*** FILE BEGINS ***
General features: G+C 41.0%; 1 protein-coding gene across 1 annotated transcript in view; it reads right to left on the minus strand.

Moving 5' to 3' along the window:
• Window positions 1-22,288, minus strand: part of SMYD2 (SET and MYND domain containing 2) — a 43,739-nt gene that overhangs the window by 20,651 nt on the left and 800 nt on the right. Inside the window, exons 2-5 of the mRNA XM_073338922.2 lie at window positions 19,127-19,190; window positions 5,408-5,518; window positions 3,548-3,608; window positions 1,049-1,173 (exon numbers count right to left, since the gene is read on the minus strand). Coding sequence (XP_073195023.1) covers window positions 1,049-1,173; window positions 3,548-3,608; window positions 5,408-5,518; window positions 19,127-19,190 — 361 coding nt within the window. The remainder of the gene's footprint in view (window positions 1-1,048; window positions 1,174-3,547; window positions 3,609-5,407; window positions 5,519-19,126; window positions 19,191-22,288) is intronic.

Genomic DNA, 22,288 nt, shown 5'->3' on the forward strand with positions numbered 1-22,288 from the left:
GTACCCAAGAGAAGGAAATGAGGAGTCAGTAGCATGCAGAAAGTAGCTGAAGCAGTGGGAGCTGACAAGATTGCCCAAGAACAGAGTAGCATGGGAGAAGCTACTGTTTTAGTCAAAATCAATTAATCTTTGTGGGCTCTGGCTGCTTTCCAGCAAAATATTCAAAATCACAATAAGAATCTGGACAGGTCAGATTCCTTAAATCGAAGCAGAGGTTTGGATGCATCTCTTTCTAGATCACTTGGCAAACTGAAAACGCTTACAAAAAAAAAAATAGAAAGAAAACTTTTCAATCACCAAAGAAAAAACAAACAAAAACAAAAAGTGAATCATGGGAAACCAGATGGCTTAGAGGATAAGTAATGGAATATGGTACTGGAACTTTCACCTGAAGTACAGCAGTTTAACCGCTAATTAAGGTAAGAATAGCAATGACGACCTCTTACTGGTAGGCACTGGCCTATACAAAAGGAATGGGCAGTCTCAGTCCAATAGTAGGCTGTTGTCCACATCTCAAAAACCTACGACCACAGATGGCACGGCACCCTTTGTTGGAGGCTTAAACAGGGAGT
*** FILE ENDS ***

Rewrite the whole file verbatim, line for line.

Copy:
General features: G+C 41.0%; 1 protein-coding gene across 1 annotated transcript in view; it reads right to left on the minus strand.

Moving 5' to 3' along the window:
• Window positions 1-22,288, minus strand: part of SMYD2 (SET and MYND domain containing 2) — a 43,739-nt gene that overhangs the window by 20,651 nt on the left and 800 nt on the right. Inside the window, exons 2-5 of the mRNA XM_073338922.2 lie at window positions 19,127-19,190; window positions 5,408-5,518; window positions 3,548-3,608; window positions 1,049-1,173 (exon numbers count right to left, since the gene is read on the minus strand). Coding sequence (XP_073195023.1) covers window positions 1,049-1,173; window positions 3,548-3,608; window positions 5,408-5,518; window positions 19,127-19,190 — 361 coding nt within the window. The remainder of the gene's footprint in view (window positions 1-1,048; window positions 1,174-3,547; window positions 3,609-5,407; window positions 5,519-19,126; window positions 19,191-22,288) is intronic.

Genomic DNA, 22,288 nt, shown 5'->3' on the forward strand with positions numbered 1-22,288 from the left:
GTACCCAAGAGAAGGAAATGAGGAGTCAGTAGCATGCAGAAAGTAGCTGAAGCAGTGGGAGCTGACAAGATTGCCCAAGAACAGAGTAGCATGGGAGAAGCTACTGTTTTAGTCAAAATCAATTAATCTTTGTGGGCTCTGGCTGCTTTCCAGCAAAATATTCAAAATCACAATAAGAATCTGGACAGGTCAGATTCCTTAAATCGAAGCAGAGGTTTGGATGCATCTCTTTCTAGATCACTTGGCAAACTGAAAACGCTTACAAAAAAAAAAATAGAAAGAAAACTTTTCAATCACCAAAGAAAAAACAAACAAAAACAAAAAGTGAATCATGGGAAACCAGATGGCTTAGAGGATAAGTAATGGAATATGGTACTGGAACTTTCACCTGAAGTACAGCAGTTTAACCGCTAATTAAGGTAAGAATAGCAATGACGACCTCTTACTGGTAGGCACTGGCCTATACAAAAGGAATGGGCAGTCTCAGTCCAATAGTAGGCTGTTGTCCACATCTCAAAAACCTACGACCACAGATGGCACGGCACCCTTTGTTGGAGGCTTAAACAGGGAGT